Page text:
Trail Blazers use second-half charge to get past Pacers 103-93

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INDIANAPOLIS (AP) — The Portland Trail Blazers may not need to rely exclusively on their dynamic duo to throw scoring punches any longer.

Their new supporting cast trades jabs pretty well, too, and it could make a real difference to their long-term prospects.

With Damian Lillard struggling Monday and C.J. McCollum scoring just 17 points, the Blazers got 17 points from Zach Collins and the first career double-double from former Purdue star Caleb Swanigan to put away the Indiana Pacers 103-93.

“They’ve been great for us all season. They’ve been keeping us alive all season,” McCollum said, referring to Portland’s bench. “They’re the difference between us being an average team and a really good team.”

It’s a series Portland has dominated.

They’ve won three straight over Indiana and eight of the last nine, largely behind the play of Lillard who had scored at least 33 points in three of his six previous trips to Bankers Life Fieldhouse. And Lillard was coming off back-to-back 40-point games.

This time the All-Star guard missed his first five shots, didn’t score until the final seconds of the first half and wound up with a season-low 16 points on 5 of 13 shooting with one rebound and two assists. McCollum was 7 of 15 with six rebounds and one assist and they combined for three 3-pointers.

In previous seasons, those numbers might have doomed Portland’s chances.

But Swanigan softened up the Pacers with his early flurry and Collins delivered the knockout punch by repeatedly scoring in the fourth quarter to help Portland pull away.

“The second unit came in and played really well,” said Collins, who matched his career high scoring total. “We ran the lead up and didn’t let it go down. In the second half, we did our job.”

The result: Indiana lost its first home game of the season with a lackluster performance.

Victor Oladipo had 21 points, nine rebounds and seven assists while Darren Collison added a season-high 17. Thaddeus Young added 16 points and Myles Turner had 10 points and nine rebounds on a night coach Nate McMillan hoped to see a stronger performance on defense and on the glass.

He wasn’t satisfied with much.

“We’re still working on establishing ourselves as a team, what works for us as a team – defending hard, rebounding the ball,” McMillan said.

The Pacers appeared to be cruising early in the second half when they took a 57-49 lead.

But the Trail Blazers charged back quickly by scoring five straight points, retook the lead during a 10-2 run and extended their 71-69 advantage by starting the fourth quarter on an 8-2 run.

Indiana didn’t get closer than five the rest of the way as Swanigan had 11 points and 10 rebounds, both career bests.

 

Two rights trump one wrong for Pacers

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NBCSports.com’s Dan Feldman is grading every team’s offseason based on where the team stands now relative to its position entering the offseason. A ‘C’ means a team is in similar standing, with notches up or down from there.

If you recall my epically bad assessment of the Pacers’ 2017 offseason and stopped reading this year’s follow-up, I wouldn’t blame you. I gave Indiana an ‘F’ for trading Paul George for Victor Oladipo and Domantas Sabonis then constructing a roster that appeared doomed to miss the playoffs without landing a high draft pick. Of course, the Pacers had one of the NBA’s very best summers. Oladipo became a star and led Indiana to 48 wins. The Pacers even took the Cavaliers to seven games in their first-round series – the furthest an Eastern Conference team had pushed LeBron James in several years. I learned a lesson in overreacting.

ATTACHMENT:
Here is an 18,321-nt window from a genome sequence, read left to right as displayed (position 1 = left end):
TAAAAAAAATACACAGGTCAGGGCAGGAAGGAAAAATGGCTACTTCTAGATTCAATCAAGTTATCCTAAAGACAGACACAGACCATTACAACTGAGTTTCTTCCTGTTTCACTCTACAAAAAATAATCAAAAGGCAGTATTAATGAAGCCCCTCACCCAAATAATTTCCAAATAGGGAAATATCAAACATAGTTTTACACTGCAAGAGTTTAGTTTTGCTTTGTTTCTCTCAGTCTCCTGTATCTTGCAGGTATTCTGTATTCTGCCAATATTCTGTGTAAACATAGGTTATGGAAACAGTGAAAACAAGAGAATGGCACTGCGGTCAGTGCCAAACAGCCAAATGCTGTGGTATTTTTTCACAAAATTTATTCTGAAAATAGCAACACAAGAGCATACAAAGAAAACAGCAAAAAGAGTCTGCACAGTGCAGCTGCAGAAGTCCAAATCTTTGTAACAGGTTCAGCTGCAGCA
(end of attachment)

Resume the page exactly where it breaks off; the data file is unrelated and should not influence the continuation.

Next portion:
But I once again see Indiana’s offseason as a tale of extremes.

The Pacers had two of the NBA’s best signings and one of its worst.

Evans is coming off a career year with the Grizzlies. Developing into a good 3-point shooter increases his value exponentially due to the off-ball threat. His playmaking will be particularly important in Indiana, as he could punish opponents for trapping Oladipo, a common Cleveland tactic in their playoff series.

O’Quinn is a savvy defender who strikes the right balance between protecting the rim and positioning himself for rebounds. He shoots well from mid-range and has become more comfortable as a passer.

And then there’s McDermott. He’s a very good spot-up shooter, but he’s pretty one-dimensional and a complete defensive liability. The 26-year-old should help this team. But at that cost? I wouldn’t bet on it.

Really, the question looming over the Pacers’ offseason was opportunity cost.

They also guaranteed hefty salaries for Bojan Bogdanovic ($10.5 million) and Darren Collison ($10 million) next season. Could that money have gone to better use? Or would waiving Bogdanovic and Collison and trying to re-sign them for less have just presented too much risk of them leaving?

Could Indiana have done better than Aaron Holiday with the No. 23 pick? He’s relatively established for a rookie after three years at UCLA, but higher-upside options were available.

The Pacers played it safe and emerged with an upgraded version of last year’s breakout squad. The only rotation players lost were Lance Stephenson and Trevor Booker. Evans and O’Quinn should be major upgrades. That makes McDermott just – very expensive – gravy.

Indiana is on track to enter next offseason with a massive amount of flexibility. Oladipo and McDermott are the only players guaranteed more than rookie-scale salaries, though Myles Turner could receive a contract extension this fall.

If the Pacers build on last season as they appear set to, they could be even more appealing to free agents next summer.

Offseason grade: B+

Rumor: Suns may target Patrick Beverley, Cory Joseph, Spencer Dinwiddie for trade